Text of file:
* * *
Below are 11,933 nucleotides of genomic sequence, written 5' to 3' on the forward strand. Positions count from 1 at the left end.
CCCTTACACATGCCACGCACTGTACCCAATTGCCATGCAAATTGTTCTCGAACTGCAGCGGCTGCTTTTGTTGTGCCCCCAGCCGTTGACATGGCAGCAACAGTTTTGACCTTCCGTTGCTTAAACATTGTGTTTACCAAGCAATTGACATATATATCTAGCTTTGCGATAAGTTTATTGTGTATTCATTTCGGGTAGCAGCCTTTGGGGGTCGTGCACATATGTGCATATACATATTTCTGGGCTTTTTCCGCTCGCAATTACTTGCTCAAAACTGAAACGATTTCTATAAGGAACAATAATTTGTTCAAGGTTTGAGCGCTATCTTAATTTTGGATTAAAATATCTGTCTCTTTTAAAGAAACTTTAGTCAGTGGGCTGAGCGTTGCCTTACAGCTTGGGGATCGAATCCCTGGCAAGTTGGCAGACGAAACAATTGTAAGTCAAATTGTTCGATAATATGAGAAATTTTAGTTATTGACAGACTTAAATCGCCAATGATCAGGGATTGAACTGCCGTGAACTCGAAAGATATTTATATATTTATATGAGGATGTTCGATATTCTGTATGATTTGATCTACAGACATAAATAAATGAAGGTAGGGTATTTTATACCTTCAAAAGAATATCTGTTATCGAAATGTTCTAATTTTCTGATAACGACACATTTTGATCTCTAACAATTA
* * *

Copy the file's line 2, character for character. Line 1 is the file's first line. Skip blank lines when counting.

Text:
CCCTTACACATGCCACGCACTGTACCCAATTGCCATGCAAATTGTTCTCGAACTGCAGCGGCTGCTTTTGTTGTGCCCCCAGCCGTTGACATGGCAGCAACAGTTTTGACCTTCCGTTGCTTAAACATTGTGTTTACCAAGCAATTGACATATATATCTAGCTTTGCGATAAGTTTATTGTGTATTCATTTCGGGTAGCAGCCTTTGGGGGTCGTGCACATATGTGCATATACATATTTCTGGGCTTTTTCCGCTCGCAATTACTTGCTCAAAACTGAAACGATTTCTATAAGGAACAATAATTTGTTCAAGGTTTGAGCGCTATCTTAATTTTGGATTAAAATATCTGTCTCTTTTAAAGAAACTTTAGTCAGTGGGCTGAGCGTTGCCTTACAGCTTGGGGATCGAATCCCTGGCAAGTTGGCAGACGAAACAATTGTAAGTCAAATTGTTCGATAATATGAGAAATTTTAGTTATTGACAGACTTAAATCGCCAATGATCAGGGATTGAACTGCCGTGAACTCGAAAGATATTTATATATTTATATGAGGATGTTCGATATTCTGTATGATTTGATCTACAGACATAAATAAATGAAGGTAGGGTATTTTATACCTTCAAAAGAATATCTGTTATCGAAATGTTCTAATTTTCTGATAACGACACATTTTGATCTCTAACAATTA